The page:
While its status as a sports SUV is debatable, the comfort experienced by passengers is not.
Seriously, the entire car is equipped with seats that are so plush and soft that you think you’re on one of those mattresses that you don’t buy due to the high price. The exterior looks sharp and, more importantly, intriguing. But the matter of fact is, you better get ready to put aside $1,470 per year for maintenance—twice more than what the average Nissan’s upkeep would cost you.
12 Expensive: BMW 328i ($15,600)
Remember the previous entry about Mercedes being a “status” car? Well, here’s BMW, another German beast that appeals to a lot of people. I actually wanted to know who’s better between the two, so I went ahead and did some research. Turns out both brands are really good at keeping their customers happy, with each one attracting drivers for different reasons. And the winner? BMW by a hair—so not exactly a winner in the grand scheme of things. But I’ll tell you what—you can either spend the same amount of money on maintenance over 10 years on a BMW or consider a low-end car for the same $17,800. The 328i itself costs $1,560 a year to keep going on the road.
11 Expensive: Chrysler Sebring ($17,100)
I was equally surprised when I saw this one all the way at the top. I expected the Germans to occupy the top spot but was definitely not expecting to see a Chrysler, although, on the other hand, some of you might be correctly reasoning, “It’s a Chrysler—what do you expect?” Either way, this car had nothing in its favor.
Critics to commentators, strangers to sisters, enthusiasts to eunuchs all detested this car.
There was simply nothing to this car. If you were of a reasonable mind, you might consider having this car if it was given for free. But somehow, this car would find a way to cost you money—it has a yearly ownership fee of $1,710. Something will act up; free is not actually free.
10 Cheap: Kia Optima ($6,400)
Starting off this side of the list is the Optima. Kia is doing a lot better than what it had been doing even just a decade ago—just take a look at the 2018 Stinger GT. With a powerful engine, a plush interior, a beautiful exterior, and an affordable price tag, Kia decided to change its perception of what it can do in the mind of others. Going back to the Optima—the car that has just reached voting age—was actually showered with accolades by a Jalopnik writer, who urged users to give this a shot instead of the Camry—nothing wrong with that, as I believe one should move out of one's comfort zone in a planned manner. It has some of its own uniqueness and style that might appeal to some. Plus, at $640 a year, it’s relatively cheap to maintain.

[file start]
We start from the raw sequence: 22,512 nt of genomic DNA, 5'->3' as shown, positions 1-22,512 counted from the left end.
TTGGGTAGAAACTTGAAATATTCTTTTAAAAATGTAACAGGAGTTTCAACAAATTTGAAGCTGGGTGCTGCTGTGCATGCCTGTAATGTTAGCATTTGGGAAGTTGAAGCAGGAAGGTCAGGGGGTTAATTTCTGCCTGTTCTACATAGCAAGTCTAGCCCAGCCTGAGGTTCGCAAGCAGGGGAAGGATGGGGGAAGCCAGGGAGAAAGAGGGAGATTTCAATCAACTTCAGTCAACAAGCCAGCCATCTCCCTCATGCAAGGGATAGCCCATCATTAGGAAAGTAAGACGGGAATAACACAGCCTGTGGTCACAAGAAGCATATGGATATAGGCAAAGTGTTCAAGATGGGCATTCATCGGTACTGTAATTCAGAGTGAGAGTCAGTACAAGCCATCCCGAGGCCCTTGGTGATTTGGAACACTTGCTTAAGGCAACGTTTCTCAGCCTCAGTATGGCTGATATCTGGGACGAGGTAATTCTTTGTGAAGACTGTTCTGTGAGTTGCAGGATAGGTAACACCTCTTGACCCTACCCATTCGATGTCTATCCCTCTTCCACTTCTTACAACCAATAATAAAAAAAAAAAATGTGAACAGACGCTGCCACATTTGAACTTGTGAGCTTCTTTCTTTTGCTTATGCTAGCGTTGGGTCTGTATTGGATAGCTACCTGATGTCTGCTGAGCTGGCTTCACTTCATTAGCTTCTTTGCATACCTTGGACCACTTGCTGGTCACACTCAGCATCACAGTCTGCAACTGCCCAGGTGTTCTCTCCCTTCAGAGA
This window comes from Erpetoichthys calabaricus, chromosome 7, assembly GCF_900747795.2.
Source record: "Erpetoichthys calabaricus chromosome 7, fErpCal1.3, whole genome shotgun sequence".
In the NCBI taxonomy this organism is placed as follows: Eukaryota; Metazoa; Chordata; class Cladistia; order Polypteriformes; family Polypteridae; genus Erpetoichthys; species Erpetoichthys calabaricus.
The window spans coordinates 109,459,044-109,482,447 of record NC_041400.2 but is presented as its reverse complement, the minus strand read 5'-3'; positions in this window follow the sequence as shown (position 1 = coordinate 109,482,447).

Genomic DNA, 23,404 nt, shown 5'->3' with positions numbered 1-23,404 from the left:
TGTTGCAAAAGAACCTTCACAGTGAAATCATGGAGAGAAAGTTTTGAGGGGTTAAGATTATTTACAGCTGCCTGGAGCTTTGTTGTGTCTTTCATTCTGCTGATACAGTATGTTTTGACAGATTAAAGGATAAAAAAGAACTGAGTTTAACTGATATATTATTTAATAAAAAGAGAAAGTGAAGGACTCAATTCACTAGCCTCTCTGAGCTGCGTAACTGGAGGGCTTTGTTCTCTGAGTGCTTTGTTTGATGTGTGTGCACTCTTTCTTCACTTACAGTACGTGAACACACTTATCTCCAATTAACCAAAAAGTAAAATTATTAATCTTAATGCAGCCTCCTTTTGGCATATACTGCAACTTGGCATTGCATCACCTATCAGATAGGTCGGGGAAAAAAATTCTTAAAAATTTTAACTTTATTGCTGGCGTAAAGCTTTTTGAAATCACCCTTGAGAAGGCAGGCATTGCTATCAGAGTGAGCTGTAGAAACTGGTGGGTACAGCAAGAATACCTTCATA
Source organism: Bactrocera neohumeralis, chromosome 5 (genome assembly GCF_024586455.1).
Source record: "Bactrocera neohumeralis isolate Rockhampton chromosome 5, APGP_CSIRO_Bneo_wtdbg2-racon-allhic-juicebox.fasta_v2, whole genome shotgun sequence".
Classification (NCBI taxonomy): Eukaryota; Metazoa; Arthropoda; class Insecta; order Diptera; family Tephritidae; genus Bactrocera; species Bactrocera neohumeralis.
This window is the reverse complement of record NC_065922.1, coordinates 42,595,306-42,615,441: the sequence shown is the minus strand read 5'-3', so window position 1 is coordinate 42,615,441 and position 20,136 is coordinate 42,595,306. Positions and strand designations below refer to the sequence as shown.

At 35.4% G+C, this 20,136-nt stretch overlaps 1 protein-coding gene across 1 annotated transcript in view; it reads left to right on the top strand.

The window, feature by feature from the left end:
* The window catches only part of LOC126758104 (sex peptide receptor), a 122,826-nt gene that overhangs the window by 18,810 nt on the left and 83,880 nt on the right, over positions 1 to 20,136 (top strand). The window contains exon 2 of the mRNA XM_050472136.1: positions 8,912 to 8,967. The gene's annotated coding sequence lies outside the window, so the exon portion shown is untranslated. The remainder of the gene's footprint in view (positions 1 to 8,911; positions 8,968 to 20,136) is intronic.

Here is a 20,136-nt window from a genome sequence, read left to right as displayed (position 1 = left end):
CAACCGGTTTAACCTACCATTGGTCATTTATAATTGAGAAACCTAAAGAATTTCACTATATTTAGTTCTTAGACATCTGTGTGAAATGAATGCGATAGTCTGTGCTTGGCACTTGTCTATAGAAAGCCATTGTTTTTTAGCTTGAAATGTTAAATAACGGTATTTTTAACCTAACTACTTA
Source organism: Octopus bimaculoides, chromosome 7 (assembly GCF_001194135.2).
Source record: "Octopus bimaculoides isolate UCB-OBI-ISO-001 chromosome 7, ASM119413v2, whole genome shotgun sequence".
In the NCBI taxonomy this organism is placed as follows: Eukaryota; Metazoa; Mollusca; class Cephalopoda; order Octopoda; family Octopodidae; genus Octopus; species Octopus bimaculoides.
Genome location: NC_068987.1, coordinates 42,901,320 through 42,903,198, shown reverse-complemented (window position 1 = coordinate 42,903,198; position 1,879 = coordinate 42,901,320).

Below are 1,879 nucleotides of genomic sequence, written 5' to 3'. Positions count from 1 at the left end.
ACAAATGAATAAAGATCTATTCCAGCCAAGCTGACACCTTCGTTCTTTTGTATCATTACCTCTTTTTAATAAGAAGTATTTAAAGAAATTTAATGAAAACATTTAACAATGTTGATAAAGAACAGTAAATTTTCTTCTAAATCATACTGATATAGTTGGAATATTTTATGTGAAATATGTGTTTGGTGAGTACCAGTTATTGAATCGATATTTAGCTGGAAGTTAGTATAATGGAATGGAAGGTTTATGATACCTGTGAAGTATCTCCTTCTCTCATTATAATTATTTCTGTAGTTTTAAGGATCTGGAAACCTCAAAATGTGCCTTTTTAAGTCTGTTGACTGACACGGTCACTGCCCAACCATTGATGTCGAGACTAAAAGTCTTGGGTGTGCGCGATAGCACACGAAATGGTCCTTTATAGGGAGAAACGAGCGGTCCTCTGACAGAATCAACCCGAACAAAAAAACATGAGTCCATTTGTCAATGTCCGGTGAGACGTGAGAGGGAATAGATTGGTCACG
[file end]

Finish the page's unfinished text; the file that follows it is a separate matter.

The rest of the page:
9 Cheap: Scion xB ($6,300)
Scion isn't the first box-shaped endeavor in the history of the automotive industry, although it perhaps looks a little less likable compared to others, especially in light of its compact nature. With the intention of appealing to the young adults, Scion made things simple by keeping everything in one color, transmission, trim, and the like. But what started out as the strength—or at least the strategy for making sure Scion was doing well—became one of the pillars that cracked during trying times; people were simply unsatisfied with Scion due to lack of variety. And then, all the other things—lagging technology, and weird products—caught up to Scion, which was eventually killed by Toyota. However, Scion xB had one of the lowest yearly operating costs at $630.